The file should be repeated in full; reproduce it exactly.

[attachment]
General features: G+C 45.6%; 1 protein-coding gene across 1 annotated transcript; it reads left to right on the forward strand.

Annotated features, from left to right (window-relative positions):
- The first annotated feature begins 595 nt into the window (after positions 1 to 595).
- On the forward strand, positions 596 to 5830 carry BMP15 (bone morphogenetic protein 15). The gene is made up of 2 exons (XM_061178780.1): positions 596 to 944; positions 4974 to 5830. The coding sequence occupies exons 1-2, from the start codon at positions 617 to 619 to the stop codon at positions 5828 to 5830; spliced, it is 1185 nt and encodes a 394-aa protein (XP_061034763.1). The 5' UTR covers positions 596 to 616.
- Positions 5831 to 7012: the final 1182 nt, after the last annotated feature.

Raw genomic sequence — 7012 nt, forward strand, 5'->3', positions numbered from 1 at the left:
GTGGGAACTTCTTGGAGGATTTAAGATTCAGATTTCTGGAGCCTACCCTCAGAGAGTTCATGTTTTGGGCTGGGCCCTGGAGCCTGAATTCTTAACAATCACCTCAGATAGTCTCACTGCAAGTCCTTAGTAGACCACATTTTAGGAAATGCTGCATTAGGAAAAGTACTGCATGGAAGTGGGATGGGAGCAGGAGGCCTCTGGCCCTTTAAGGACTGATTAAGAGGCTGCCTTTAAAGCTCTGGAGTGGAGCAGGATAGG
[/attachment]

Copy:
General features: G+C 45.6%; 1 protein-coding gene across 1 annotated transcript; it reads left to right on the forward strand.

Annotated features, from left to right (window-relative positions):
- The first annotated feature begins 595 nt into the window (after positions 1 to 595).
- On the forward strand, positions 596 to 5830 carry BMP15 (bone morphogenetic protein 15). The gene is made up of 2 exons (XM_061178780.1): positions 596 to 944; positions 4974 to 5830. The coding sequence occupies exons 1-2, from the start codon at positions 617 to 619 to the stop codon at positions 5828 to 5830; spliced, it is 1185 nt and encodes a 394-aa protein (XP_061034763.1). The 5' UTR covers positions 596 to 616.
- Positions 5831 to 7012: the final 1182 nt, after the last annotated feature.

Raw genomic sequence — 7012 nt, forward strand, 5'->3', positions numbered from 1 at the left:
GTGGGAACTTCTTGGAGGATTTAAGATTCAGATTTCTGGAGCCTACCCTCAGAGAGTTCATGTTTTGGGCTGGGCCCTGGAGCCTGAATTCTTAACAATCACCTCAGATAGTCTCACTGCAAGTCCTTAGTAGACCACATTTTAGGAAATGCTGCATTAGGAAAAGTACTGCATGGAAGTGGGATGGGAGCAGGAGGCCTCTGGCCCTTTAAGGACTGATTAAGAGGCTGCCTTTAAAGCTCTGGAGTGGAGCAGGATAGG